An initiative created by the Churches Consortium and Vanguard University is attempting to address Costa Mesa's homeless population, one person and one interview at a time.
The volunteer-run YOU Count program involves taking a census of the city's homeless population, followed by in-person interviews. The program is in its first year after a trial run last year.
The census portion began Monday. About 50 people took to the streets early that morning to provide an estimate of how many homeless are in the city.
"There's no extrapolating data, no mathematical equations," said Becks Heyhoe, a YOU Count organizer and director of the Churches Consortium, an alliance of churches mostly from Costa Mesa. "It's literally who you see."
Then throughout the week came the 44 interviewers who asked questions based on a five-page survey created by Vanguard sociology professor Ed Clarke.
The survey assesses health, housing and service needs — the "basic nuts and bolts of this," Heyhoe said. Its last page asks for interviewees' insights on solutions to homeless problems.
The sessions can last up to 45 minutes.
Danielle Owens, a Costa Mesa resident who attends the Crossing Church on Newport Boulevard, helped Heyhoe do interviews Friday.
"You just have this feeling that you can help them with something," Owens said, adding that word of the effort is spreading. "They're hearing about this because of the excitement that's happening."
Heyhoe called Costa Mesa's amount of homeless people manageable, and that there are misconceptions about them.
"It's better to have actual data, rather than preconceived ideas," she said.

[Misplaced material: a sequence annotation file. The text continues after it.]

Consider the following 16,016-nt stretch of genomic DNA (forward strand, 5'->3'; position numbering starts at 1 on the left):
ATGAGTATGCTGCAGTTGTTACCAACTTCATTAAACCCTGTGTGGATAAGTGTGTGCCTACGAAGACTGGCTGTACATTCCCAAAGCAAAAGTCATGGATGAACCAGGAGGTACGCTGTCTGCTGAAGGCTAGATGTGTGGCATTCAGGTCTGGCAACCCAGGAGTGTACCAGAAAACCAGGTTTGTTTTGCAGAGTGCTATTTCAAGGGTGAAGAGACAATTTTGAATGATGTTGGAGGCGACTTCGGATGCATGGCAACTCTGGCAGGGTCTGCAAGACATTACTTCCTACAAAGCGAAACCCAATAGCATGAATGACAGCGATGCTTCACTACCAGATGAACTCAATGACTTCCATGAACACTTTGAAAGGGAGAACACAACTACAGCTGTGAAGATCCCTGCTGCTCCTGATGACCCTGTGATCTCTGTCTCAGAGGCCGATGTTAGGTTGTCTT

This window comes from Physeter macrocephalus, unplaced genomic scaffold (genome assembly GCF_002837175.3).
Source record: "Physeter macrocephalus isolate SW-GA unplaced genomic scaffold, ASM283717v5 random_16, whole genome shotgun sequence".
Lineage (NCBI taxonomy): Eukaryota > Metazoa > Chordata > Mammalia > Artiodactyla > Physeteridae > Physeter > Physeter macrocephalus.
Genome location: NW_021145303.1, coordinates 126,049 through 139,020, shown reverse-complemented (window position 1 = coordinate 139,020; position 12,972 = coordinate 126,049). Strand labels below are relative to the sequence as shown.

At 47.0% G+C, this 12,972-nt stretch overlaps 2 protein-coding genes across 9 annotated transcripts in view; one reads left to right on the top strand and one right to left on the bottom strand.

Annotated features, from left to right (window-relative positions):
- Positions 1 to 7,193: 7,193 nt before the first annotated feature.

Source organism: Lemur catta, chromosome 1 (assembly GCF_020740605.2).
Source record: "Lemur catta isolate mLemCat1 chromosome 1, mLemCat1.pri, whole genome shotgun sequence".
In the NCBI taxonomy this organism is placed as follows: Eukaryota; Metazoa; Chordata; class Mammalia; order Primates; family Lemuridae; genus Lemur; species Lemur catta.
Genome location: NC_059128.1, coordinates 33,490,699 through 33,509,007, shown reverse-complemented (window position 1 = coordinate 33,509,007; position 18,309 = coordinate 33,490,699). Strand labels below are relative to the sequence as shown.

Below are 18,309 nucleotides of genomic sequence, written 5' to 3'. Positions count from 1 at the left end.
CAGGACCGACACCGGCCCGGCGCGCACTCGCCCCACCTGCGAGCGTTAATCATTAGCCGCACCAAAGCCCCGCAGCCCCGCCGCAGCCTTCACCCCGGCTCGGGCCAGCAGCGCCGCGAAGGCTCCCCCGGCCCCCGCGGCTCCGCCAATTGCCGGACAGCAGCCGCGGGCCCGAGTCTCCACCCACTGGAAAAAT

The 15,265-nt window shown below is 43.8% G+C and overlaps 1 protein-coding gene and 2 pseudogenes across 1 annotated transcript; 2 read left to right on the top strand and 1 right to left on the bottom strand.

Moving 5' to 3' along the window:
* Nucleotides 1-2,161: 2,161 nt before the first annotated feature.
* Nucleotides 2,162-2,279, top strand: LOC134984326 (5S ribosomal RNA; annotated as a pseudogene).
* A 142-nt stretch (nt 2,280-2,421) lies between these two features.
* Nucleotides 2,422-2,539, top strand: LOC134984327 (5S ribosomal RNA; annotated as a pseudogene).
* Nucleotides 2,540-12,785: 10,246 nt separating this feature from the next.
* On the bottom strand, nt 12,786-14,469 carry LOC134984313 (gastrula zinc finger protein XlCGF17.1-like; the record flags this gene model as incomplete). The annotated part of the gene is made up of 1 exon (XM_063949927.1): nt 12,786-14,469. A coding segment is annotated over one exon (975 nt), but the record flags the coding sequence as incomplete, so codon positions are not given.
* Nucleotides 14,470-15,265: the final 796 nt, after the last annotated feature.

Heyhoe has previously worked for a homeless nonprofit in London and served as a member of the city's Homeless Task Force. She has also been involved with the Neighborhood Improvement Task Force.
She fell in love with Costa Mesa when she first visited for a two-week stint in 2008 through her church, Soul Survivor.
"I really do love this city," she said. "I don't think I've ever felt as much affinity with a city as I do Costa Mesa."
Part of the consortium's goal has always been to find people with good intentions who want to help, but may not know how to be truly helpful, Heyhoe said.
"Dropping off peanut butter and jelly sandwiches at the park is not always the most helpful thing because you don't realize 10 other people have already done that that morning," she said.
It's too early to draw conclusions from this year's YOU Count data, but the hope is to have it ready for a presentation by January or February. About 150 have been interviewed so far — a considerable increase compared to last year's 37, Heyhoe said.
YOU Count's efforts last year led to the creation of the Check-In Center at the Crossing Church, where the homeless can store their belongings for part of the day.
Organizers are hoping their strategies can be a model for other cities. Next month, they will host a thank-you party for those involved.
"We want to see other cities be empowered to address homeless issues in their communities," Heyhoe said. "We love sharing what we've learned."
For more information or how to get involved, email email@example.com or visit the consortium's Facebook page.